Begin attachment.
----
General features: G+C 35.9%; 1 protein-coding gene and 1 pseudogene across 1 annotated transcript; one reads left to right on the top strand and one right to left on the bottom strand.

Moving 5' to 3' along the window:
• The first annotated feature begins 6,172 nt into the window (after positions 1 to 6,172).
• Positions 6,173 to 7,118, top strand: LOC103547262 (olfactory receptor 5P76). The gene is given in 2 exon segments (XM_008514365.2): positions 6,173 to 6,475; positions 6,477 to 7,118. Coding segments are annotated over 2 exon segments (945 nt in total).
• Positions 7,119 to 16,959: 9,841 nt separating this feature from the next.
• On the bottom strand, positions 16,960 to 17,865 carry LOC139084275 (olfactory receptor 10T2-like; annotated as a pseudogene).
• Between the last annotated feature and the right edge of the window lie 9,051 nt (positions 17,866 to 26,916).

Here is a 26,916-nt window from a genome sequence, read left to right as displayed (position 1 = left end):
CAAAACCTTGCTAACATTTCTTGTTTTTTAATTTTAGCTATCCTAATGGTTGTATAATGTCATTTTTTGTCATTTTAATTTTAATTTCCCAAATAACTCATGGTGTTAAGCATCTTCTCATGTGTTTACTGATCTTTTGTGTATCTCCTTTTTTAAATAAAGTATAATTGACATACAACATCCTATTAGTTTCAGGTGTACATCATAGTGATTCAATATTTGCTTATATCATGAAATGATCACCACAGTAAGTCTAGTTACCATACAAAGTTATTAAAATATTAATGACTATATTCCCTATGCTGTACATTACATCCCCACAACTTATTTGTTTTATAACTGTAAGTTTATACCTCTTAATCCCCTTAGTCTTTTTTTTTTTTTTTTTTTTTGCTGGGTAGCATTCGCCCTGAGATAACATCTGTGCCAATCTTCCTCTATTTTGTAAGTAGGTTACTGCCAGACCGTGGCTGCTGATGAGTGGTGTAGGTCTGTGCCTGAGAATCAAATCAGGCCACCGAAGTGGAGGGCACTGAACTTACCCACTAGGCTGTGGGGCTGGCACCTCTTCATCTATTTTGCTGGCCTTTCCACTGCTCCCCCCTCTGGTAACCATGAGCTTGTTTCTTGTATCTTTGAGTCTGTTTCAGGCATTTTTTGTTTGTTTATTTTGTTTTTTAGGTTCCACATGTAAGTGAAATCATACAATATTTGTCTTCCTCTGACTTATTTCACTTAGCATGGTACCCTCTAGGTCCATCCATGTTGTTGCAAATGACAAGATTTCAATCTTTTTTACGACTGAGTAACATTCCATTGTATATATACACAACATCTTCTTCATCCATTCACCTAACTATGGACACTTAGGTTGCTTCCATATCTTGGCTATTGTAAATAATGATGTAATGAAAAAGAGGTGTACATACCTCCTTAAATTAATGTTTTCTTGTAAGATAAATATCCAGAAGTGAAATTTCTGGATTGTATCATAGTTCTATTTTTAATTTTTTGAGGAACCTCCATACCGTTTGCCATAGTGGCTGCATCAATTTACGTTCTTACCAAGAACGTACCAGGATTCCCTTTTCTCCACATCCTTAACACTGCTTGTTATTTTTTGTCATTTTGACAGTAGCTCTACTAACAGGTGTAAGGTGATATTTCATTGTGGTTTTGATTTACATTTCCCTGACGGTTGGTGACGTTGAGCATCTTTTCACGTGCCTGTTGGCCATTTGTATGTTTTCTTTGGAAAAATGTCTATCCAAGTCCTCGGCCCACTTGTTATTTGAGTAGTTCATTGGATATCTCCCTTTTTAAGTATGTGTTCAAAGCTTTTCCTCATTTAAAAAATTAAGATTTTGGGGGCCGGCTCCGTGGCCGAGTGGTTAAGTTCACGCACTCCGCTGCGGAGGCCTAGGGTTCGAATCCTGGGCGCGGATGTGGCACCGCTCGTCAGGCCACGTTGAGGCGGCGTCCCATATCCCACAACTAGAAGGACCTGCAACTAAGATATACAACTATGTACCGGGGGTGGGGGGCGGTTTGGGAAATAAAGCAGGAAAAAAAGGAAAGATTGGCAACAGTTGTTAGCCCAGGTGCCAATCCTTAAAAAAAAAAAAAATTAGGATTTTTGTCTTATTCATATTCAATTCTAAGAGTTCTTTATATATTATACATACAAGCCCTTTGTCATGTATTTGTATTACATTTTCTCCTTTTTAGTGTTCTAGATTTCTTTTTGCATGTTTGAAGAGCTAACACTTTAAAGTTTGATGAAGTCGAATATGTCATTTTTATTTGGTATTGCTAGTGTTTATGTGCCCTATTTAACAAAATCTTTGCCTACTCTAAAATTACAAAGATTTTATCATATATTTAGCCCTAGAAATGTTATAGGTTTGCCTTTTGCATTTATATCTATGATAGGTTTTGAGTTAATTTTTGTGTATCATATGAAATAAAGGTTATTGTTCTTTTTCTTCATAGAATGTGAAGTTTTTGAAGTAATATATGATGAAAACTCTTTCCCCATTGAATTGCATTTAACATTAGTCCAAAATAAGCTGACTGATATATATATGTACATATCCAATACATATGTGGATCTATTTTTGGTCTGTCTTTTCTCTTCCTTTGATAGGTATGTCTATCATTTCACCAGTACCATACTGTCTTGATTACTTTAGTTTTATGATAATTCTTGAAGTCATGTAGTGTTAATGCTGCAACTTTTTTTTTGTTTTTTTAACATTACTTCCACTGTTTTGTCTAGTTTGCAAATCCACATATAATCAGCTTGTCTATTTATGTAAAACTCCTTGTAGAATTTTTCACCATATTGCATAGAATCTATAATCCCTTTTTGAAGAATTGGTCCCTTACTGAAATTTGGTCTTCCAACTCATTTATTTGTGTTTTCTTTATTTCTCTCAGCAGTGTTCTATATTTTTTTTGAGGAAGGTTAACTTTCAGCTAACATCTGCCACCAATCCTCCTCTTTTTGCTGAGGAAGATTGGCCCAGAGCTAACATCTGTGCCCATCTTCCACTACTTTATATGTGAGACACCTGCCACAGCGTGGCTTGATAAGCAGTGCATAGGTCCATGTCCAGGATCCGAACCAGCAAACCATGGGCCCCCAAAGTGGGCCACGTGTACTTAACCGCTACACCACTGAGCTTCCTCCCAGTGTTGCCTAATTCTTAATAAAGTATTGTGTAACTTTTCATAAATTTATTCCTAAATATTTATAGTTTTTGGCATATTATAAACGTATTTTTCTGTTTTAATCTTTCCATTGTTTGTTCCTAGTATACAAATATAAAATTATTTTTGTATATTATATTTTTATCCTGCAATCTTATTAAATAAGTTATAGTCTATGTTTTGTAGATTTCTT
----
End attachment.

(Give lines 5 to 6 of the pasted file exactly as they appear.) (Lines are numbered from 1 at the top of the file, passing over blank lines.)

• Positions 7,119 to 16,959: 9,841 nt separating this feature from the next.
• On the bottom strand, positions 16,960 to 17,865 carry LOC139084275 (olfactory receptor 10T2-like; annotated as a pseudogene).